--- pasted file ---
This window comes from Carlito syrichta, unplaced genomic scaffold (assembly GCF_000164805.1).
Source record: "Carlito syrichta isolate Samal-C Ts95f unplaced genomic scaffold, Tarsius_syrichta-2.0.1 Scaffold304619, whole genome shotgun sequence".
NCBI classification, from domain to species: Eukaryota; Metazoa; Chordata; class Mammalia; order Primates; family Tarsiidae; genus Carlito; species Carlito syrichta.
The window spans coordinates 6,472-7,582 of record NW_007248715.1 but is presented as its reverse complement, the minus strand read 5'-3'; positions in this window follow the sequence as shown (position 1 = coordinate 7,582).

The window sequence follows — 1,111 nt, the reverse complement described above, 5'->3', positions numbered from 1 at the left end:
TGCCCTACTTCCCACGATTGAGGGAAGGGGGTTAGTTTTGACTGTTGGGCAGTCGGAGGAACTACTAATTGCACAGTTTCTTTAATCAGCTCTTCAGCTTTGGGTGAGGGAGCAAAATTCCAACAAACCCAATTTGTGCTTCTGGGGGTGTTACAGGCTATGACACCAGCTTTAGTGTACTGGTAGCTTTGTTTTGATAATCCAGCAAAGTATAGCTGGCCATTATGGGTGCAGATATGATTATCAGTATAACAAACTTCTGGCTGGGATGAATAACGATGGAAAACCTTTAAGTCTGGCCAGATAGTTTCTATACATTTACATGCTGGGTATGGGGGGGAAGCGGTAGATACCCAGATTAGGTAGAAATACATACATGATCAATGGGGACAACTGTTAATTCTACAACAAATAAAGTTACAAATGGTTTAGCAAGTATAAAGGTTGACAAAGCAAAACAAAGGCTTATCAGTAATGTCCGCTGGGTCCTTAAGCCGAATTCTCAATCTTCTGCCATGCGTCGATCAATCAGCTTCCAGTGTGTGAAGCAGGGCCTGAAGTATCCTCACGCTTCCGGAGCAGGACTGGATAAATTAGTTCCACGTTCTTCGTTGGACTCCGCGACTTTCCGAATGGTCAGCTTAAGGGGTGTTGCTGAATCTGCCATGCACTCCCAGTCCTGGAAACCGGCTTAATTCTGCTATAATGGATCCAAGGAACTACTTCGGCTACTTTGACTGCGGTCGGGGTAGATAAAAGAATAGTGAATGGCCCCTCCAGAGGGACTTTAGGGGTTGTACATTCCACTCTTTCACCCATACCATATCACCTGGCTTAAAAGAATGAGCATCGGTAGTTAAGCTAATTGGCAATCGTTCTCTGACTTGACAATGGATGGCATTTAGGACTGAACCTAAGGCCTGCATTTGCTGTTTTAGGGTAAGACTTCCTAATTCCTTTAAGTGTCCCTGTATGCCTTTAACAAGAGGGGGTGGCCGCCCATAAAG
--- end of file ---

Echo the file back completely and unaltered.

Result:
This window comes from Carlito syrichta, unplaced genomic scaffold (assembly GCF_000164805.1).
Source record: "Carlito syrichta isolate Samal-C Ts95f unplaced genomic scaffold, Tarsius_syrichta-2.0.1 Scaffold304619, whole genome shotgun sequence".
NCBI classification, from domain to species: Eukaryota; Metazoa; Chordata; class Mammalia; order Primates; family Tarsiidae; genus Carlito; species Carlito syrichta.
The window spans coordinates 6,472-7,582 of record NW_007248715.1 but is presented as its reverse complement, the minus strand read 5'-3'; positions in this window follow the sequence as shown (position 1 = coordinate 7,582).

The window sequence follows — 1,111 nt, the reverse complement described above, 5'->3', positions numbered from 1 at the left end:
TGCCCTACTTCCCACGATTGAGGGAAGGGGGTTAGTTTTGACTGTTGGGCAGTCGGAGGAACTACTAATTGCACAGTTTCTTTAATCAGCTCTTCAGCTTTGGGTGAGGGAGCAAAATTCCAACAAACCCAATTTGTGCTTCTGGGGGTGTTACAGGCTATGACACCAGCTTTAGTGTACTGGTAGCTTTGTTTTGATAATCCAGCAAAGTATAGCTGGCCATTATGGGTGCAGATATGATTATCAGTATAACAAACTTCTGGCTGGGATGAATAACGATGGAAAACCTTTAAGTCTGGCCAGATAGTTTCTATACATTTACATGCTGGGTATGGGGGGGAAGCGGTAGATACCCAGATTAGGTAGAAATACATACATGATCAATGGGGACAACTGTTAATTCTACAACAAATAAAGTTACAAATGGTTTAGCAAGTATAAAGGTTGACAAAGCAAAACAAAGGCTTATCAGTAATGTCCGCTGGGTCCTTAAGCCGAATTCTCAATCTTCTGCCATGCGTCGATCAATCAGCTTCCAGTGTGTGAAGCAGGGCCTGAAGTATCCTCACGCTTCCGGAGCAGGACTGGATAAATTAGTTCCACGTTCTTCGTTGGACTCCGCGACTTTCCGAATGGTCAGCTTAAGGGGTGTTGCTGAATCTGCCATGCACTCCCAGTCCTGGAAACCGGCTTAATTCTGCTATAATGGATCCAAGGAACTACTTCGGCTACTTTGACTGCGGTCGGGGTAGATAAAAGAATAGTGAATGGCCCCTCCAGAGGGACTTTAGGGGTTGTACATTCCACTCTTTCACCCATACCATATCACCTGGCTTAAAAGAATGAGCATCGGTAGTTAAGCTAATTGGCAATCGTTCTCTGACTTGACAATGGATGGCATTTAGGACTGAACCTAAGGCCTGCATTTGCTGTTTTAGGGTAAGACTTCCTAATTCCTTTAAGTGTCCCTGTATGCCTTTAACAAGAGGGGGTGGCCGCCCATAAAG